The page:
On Saturday 17th September I will be taking part in the Pretty Muddy 5km run with my colleagues. This event is sponsored by Cancer Research and all donations from sponsorship goes directly to them! They do such an amazing job providing assistance to those facing cancer, and it is important for us all to support such a big cause!

Although I signed up for this run a few months back, and my grandma’s situation occurred in the week just gone, it is now a more important cause close to my heart. Without the work of Cancer Research the diagnosis and treatment of cancer would be more difficult. I am so grateful to the doctors, surgeons and nurses who looked after my grandma in this difficult time of illness, and made her transitions smooth and easy.

With this in mind; I have a small favour to ask of my followers. A simple donation goes a long way! If you would like to sponsor me for this 5km run please follow the link below:


Thank you in advance for your donations and well wishes! You are all so wonderful and kind (:


An emergency trip home to visit my grandma in hospital has been the wake up call that I needed. I have been so engrossed in my own matters, my own satisfactions, and my own pleasures, that I have forgotten the things which are most important.

Hearing about the difficulties of my grandma’s operation and hospital stay brought to reality how much I had neglected my own family. Throughout the summer I have been out watching shows, getting dinner with my friends after work, visiting European countries without telling my family… the list goes on.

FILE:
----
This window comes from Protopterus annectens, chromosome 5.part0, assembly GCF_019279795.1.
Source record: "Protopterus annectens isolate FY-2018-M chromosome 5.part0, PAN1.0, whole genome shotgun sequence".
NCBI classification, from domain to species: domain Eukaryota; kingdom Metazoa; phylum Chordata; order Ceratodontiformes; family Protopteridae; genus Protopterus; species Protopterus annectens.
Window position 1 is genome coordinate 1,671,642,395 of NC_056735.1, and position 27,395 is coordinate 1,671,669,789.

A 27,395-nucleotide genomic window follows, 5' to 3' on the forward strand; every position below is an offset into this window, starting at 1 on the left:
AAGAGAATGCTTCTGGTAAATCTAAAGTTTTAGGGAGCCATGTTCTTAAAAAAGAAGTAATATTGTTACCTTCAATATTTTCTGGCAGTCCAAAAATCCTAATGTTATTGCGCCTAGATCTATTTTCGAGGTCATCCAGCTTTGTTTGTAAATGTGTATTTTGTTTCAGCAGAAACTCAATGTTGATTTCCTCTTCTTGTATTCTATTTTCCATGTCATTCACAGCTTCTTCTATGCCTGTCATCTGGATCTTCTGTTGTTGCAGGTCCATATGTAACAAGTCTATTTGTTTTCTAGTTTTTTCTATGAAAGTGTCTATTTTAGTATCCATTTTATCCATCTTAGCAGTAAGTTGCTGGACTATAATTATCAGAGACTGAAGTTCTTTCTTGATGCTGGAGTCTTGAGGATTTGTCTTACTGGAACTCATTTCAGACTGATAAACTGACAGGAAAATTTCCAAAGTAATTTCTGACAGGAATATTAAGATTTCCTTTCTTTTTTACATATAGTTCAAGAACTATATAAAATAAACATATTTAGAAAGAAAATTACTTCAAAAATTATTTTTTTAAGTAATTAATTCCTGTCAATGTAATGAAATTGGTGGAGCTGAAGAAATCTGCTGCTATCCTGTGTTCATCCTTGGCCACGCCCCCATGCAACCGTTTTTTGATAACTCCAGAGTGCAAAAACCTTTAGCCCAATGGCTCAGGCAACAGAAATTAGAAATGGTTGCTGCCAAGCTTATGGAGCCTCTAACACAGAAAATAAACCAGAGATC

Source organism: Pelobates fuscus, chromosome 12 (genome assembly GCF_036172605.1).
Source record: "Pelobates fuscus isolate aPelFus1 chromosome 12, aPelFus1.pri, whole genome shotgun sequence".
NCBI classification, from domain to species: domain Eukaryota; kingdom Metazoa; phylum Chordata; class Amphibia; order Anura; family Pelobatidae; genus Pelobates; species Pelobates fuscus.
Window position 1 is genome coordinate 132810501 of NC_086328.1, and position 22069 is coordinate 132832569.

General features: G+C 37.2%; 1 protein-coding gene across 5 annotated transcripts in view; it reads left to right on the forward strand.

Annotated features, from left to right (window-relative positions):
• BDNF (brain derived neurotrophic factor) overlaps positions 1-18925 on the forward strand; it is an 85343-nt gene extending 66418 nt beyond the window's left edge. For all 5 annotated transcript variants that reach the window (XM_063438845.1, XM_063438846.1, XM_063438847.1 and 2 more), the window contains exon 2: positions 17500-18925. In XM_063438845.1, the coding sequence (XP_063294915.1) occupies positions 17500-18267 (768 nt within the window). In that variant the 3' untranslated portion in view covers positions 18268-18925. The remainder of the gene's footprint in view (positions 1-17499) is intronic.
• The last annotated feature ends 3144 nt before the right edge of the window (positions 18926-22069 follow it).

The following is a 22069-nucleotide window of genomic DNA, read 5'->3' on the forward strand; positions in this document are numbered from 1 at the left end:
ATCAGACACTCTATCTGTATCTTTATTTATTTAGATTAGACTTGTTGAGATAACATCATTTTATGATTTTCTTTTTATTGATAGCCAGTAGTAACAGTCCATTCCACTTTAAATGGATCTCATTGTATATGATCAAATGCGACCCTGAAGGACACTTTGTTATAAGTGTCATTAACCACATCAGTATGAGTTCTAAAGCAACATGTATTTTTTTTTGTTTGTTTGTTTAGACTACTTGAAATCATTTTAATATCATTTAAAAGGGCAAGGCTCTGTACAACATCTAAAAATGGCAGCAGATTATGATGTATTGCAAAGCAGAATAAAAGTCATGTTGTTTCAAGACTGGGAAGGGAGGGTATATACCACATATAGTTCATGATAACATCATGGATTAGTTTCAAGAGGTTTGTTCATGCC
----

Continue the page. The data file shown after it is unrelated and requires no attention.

While I prefer to withdraw myself from people for my own comfort, I do not always remember to check in with my family. I have realised how selfish this is, how my recluse ways are not ideal, and how this affects my own mental health. As I live 300+ miles away from my immediate family, it is very important that I alter my thinking (not only for my family’s sake but also my own).


Today I accompanied my granddad and mother to the hospital to hear the results of my granddad’s biopsy. The surgeon called us into a room with two nurses, and spoke to us regarding the results and their decision. Unfortunately their discussion of the results had led to a negative outcome: my granddad has a high possibility of gastric cancer.

My parents had prepared for this notion in advance, and had also told me and my brothers of this possibility. However, hearing it from a surgeon made it all the more real. People often call cancer the big ‘C’. Whether this is to avoid the reality of calling it ‘cancer’ or to lessen the blow, I am not really sure.

What does this mean? My granddad will have keyhole surgery in a few weeks time to confirm the presence of cancerous cells, and to ensure it has not spread elsewhere. After that, if it does prove to be cancer, he will undergo chemotherapy. Following that will be an open surgery to remove part of his stomach.

There was a lot to take in and process today. I think the not knowing is the hardest part. It could be cancer, but it could also be a benign condition. The surgeon told us that they would treat it as cancer and do their utmost to help my granddad through it.

At more than 70 years old, my granddad has faced numerous health problems in the past, and this adds to the ever-growing number. He is brave and has always gotten through his troubles with a smile on his face. Even during the meeting he smiled and kept his spirits up. Sometimes I wonder about the way we age. When we are younger we cannot wait to grow up, to get out of school and explore the world. When it comes to being older we may face many problems and we may yearn for our younger lives which were so carefree. I hope that whatever steps come next will be the best ones for my granddad. I ask my readers to keep him in your prayers.